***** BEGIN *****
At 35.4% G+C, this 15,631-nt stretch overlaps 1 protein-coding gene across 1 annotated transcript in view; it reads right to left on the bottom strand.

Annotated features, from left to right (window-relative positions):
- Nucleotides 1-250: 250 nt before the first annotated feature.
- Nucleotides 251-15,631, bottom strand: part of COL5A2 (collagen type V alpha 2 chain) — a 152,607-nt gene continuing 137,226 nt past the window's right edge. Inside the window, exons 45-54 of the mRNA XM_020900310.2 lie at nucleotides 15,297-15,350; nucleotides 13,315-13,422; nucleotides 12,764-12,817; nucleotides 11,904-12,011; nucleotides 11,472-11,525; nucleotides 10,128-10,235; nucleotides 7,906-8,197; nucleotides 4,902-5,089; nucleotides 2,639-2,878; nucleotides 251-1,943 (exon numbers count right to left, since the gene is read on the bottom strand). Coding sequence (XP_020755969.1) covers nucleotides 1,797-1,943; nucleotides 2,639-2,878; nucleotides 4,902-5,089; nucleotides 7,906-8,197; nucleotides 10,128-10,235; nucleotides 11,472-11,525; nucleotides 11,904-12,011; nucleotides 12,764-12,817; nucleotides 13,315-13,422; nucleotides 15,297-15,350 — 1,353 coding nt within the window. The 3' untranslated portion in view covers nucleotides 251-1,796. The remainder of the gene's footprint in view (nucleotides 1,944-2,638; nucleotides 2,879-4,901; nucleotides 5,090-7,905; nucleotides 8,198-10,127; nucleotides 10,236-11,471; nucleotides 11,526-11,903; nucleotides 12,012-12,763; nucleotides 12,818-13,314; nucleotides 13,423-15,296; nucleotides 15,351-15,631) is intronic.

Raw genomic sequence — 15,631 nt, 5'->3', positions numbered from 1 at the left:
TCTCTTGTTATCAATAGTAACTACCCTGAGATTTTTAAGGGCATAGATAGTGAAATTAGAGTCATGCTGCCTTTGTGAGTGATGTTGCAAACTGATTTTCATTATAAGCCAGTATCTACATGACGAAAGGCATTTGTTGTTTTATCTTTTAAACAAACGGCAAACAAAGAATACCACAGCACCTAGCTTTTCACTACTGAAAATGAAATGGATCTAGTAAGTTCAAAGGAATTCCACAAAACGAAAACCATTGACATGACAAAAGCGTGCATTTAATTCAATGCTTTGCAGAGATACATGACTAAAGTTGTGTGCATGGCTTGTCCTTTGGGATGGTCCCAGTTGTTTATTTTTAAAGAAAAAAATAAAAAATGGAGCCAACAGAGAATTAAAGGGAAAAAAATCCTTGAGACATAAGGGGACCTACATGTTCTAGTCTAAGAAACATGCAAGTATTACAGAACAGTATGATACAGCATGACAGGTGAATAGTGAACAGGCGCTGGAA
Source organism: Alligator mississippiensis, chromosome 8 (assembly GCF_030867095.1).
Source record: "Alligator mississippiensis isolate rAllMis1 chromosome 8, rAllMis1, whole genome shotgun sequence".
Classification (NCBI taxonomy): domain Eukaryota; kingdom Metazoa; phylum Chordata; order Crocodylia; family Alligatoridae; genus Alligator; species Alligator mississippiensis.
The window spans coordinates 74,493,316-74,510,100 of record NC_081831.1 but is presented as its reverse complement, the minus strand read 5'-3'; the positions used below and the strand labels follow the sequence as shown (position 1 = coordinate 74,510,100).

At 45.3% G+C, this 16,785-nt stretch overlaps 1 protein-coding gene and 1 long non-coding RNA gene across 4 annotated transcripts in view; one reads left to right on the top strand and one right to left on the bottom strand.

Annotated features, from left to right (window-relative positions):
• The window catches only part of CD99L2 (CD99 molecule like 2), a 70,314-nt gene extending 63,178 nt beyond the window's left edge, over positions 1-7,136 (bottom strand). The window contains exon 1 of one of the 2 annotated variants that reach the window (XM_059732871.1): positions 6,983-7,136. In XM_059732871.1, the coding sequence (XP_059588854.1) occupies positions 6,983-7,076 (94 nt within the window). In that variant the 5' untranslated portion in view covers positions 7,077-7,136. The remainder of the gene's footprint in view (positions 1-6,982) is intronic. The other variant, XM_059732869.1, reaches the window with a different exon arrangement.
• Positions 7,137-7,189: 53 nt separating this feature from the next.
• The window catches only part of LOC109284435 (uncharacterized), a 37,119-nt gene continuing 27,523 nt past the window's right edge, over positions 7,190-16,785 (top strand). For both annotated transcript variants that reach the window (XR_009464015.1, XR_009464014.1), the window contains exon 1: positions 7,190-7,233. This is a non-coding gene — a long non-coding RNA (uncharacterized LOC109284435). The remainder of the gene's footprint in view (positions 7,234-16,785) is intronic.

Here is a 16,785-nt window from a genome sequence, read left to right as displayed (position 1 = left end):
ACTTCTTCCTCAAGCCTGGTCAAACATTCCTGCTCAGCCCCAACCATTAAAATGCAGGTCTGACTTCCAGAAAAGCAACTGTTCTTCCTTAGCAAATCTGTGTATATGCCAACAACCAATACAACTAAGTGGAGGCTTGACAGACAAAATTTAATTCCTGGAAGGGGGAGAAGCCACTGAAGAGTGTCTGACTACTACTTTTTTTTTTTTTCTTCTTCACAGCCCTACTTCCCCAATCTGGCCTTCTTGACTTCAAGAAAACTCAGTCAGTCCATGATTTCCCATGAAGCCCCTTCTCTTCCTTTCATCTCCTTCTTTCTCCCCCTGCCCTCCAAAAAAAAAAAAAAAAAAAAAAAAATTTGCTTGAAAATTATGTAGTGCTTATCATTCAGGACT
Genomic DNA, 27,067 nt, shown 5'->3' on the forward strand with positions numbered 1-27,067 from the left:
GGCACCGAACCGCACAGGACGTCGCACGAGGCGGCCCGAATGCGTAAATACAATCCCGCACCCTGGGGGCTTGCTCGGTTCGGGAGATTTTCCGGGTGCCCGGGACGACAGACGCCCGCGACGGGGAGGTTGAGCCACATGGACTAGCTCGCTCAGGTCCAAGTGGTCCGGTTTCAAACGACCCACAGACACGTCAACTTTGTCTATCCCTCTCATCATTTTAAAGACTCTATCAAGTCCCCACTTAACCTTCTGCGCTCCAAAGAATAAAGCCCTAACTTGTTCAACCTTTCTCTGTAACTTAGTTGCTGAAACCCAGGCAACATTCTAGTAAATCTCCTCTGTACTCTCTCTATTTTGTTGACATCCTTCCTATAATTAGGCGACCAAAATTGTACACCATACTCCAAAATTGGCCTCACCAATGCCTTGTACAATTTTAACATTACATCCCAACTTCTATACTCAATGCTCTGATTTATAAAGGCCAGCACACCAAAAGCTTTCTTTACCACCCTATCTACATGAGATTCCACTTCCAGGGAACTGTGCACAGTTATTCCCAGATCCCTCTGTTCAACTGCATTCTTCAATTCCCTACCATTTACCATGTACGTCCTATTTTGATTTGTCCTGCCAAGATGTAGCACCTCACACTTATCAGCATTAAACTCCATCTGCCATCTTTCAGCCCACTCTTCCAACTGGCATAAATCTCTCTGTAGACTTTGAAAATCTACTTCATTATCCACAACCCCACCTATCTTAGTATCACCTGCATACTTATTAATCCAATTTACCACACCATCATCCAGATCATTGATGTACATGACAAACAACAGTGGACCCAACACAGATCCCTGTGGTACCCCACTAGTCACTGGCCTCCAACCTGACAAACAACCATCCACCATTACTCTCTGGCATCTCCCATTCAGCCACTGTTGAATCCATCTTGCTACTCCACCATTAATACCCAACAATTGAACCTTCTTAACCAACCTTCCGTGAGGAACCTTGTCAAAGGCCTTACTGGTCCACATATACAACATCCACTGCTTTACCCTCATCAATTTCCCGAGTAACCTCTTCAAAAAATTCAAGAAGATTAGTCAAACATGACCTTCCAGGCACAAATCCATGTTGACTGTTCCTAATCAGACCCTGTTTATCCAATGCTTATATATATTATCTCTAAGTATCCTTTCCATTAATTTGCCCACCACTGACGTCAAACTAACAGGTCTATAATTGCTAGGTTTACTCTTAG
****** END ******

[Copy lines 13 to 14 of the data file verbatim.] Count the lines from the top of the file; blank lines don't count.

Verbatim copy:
• The window catches only part of CD99L2 (CD99 molecule like 2), a 70,314-nt gene extending 63,178 nt beyond the window's left edge, over positions 1-7,136 (bottom strand). The window contains exon 1 of one of the 2 annotated variants that reach the window (XM_059732871.1): positions 6,983-7,136. In XM_059732871.1, the coding sequence (XP_059588854.1) occupies positions 6,983-7,076 (94 nt within the window). In that variant the 5' untranslated portion in view covers positions 7,077-7,136. The remainder of the gene's footprint in view (positions 1-6,982) is intronic. The other variant, XM_059732869.1, reaches the window with a different exon arrangement.
• Positions 7,137-7,189: 53 nt separating this feature from the next.